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Anthony Joshua will return to the ring for the first time in more than a year on Saturday, defending his WBA, IBF and WBO heavyweight world titles against Kubrat Pulev. It's a fight that could move boxing one step closer to a clash that unifies all four recognized heavyweight championships and caps off a resurgence of the heavyweight division.

Joshua has, like so many others, been sidelined from action by the COVID-19 pandemic in 2020, waiting for a safe spot to step back into the ring and defend the titles he regained from Andy Ruiz Jr. in December 2019 after Ruiz shocked Joshua the previous June. The time has now come, and Joshua will battle Pulev at SSE Arena in Wembley, London, England, with 1,000 fans in attendance.

While Joshua is a heavy favorite to retain his championships, there's a lot riding on this fight -- for Joshua as well as boxing as a whole.

Here are three things to know heading into the unified heavyweight championship battle between Joshua and Pulev.

1. Pulev win could kill undisputed championship hopes

While it may seem logical that Pulev would step into Joshua's spot in a unification bout with Fury should he pull off the upset, nothing in boxing is that simple. Joshua's rematch clause means the two would run it back,  just as Joshua had with Ruiz after that upset. Now, here's where it gets complicated. Oleksandr Usyk has been the WBO mandatory challenger since moving up from cruiserweight, though he has not been in a rush to enforce his standing as he adjusts to his new weight class. That will change in 2021, according to Usyk co-promoter Alexander Krassyuk.

"Hopefully (Usyk) will be ready to return in April 2021, and hopefully AJ will be around to comply with WBO mandatory regulations," Krassyuk told Sky Sports. "If not, we will be fighting for the vacant WBO title with a contender appointed by WBO. ... The thing I can make really clear is that we will be pushing hard to put our mandatory position in effect."

If Pulev wins and Joshua enforces his rematch clause, Usyk enforcing his mandatory status would leave Pulev unable to fulfill that obligation due to his contractual duties to the Joshua rematch. That means Pulev could get stripped of the WBO title so Usyk could fight for it. Once that happens, an undisputed heavyweight champion moves from possibility to dream. With a win, Joshua could defend his belts against Usyk in early 2021 and face Fury to unify all four recognized world championships in the back half of the year.

2. Joshua loss would also derail the fight

Everyone knows the most anticipated fight in the heavyweight division is a showdown between Tyson Fury and Anthony Joshua. Fury appears to be more or less wide open after the trilogy fight with Deontay Wilder seems to have fallen apart as he'll take a tune-up fight and continue on his intended path to fight Joshua in one of his final handful of bouts before retiring. Just like the risk to Joshua's legacy against Pulev, the opportunity to receive -- and possibly win -- a fight with Fury would be an opportunity to stake a claim as a true great.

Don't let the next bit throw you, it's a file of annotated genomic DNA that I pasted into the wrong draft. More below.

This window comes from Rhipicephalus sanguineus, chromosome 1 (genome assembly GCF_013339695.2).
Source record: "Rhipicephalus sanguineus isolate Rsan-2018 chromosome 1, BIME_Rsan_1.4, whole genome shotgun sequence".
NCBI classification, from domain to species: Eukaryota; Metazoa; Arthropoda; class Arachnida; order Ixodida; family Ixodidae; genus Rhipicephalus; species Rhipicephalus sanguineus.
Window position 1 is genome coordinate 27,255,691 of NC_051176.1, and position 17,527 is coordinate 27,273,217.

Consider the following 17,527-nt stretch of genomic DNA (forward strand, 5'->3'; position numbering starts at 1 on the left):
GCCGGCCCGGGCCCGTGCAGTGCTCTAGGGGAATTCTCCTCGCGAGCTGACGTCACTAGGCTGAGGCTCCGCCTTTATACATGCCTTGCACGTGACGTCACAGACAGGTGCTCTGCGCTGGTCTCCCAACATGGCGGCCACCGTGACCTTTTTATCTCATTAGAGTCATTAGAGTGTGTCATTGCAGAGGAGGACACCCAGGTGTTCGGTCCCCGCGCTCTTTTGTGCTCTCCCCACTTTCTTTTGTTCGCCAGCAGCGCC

Getting to a Fury fight is the true story of the bout with Pulev. Any stumble and ... well, as Top Rank promoter Bob Arum recently said, "If Pulev beats Joshua, there's no Joshua fight for Tyson Fury because Joshua has a rematch clause. At that point, Fury is out there looking for opponents and I'd think the best available opponent would be Wilder." 

Fury vs. Joshua sure sounds more appealing than Joshua vs. Pulev II and Fury vs. Wilder III, especially after Wilder's increasingly unhinged conspiracy theory-laced excuses for his one-sided loss in the February fight with Fury.

3. Joshua's legacy is on the line

Joshua is a heavy favorite at -1000 coming into the fight. That's not quite the -2000 to -3000 odds from when he stepped into the ring for his first fight with Andy Ruiz, but these are some long odds, regardless. Being the guy who loses twice as a massive favorite is a hard thing to live down going forward. Mike Tyson lost two of the biggest upsets in boxing history when he was defeated by Buster Douglas and Evander Holyfield. 

Joshua, even as a massive star in England, is not the kind of cultural force that Tyson was. Joshua suffering those same level of defeats wouldn't be viewed as an intriguing part of a wild story, but as a reason to wipe Joshua forever from discussions of all-time great heavyweights. Heavyweights run a tremendous risk of losing by knockout simply by the amount of power in the ring. Lennox Lewis has a pair of ugly losses on his record -- though the Oliver McCall loss wasn't quite on the same level of upset as others mentioned. But if Joshua gets knocked out by Pulev, that would be two brutal losses in a short timeframe, and it would be hard to see Joshua being taken seriously as a major player again any time soon.

Will Joshua continue on and claim a place in history as one of the greatest heavyweights of his era (or even all time), or will he become an all-time boxing punchline? That's a lot of weight to put on a fighter, but fighting is a brutal business not only in physicality but in long-term evaluation.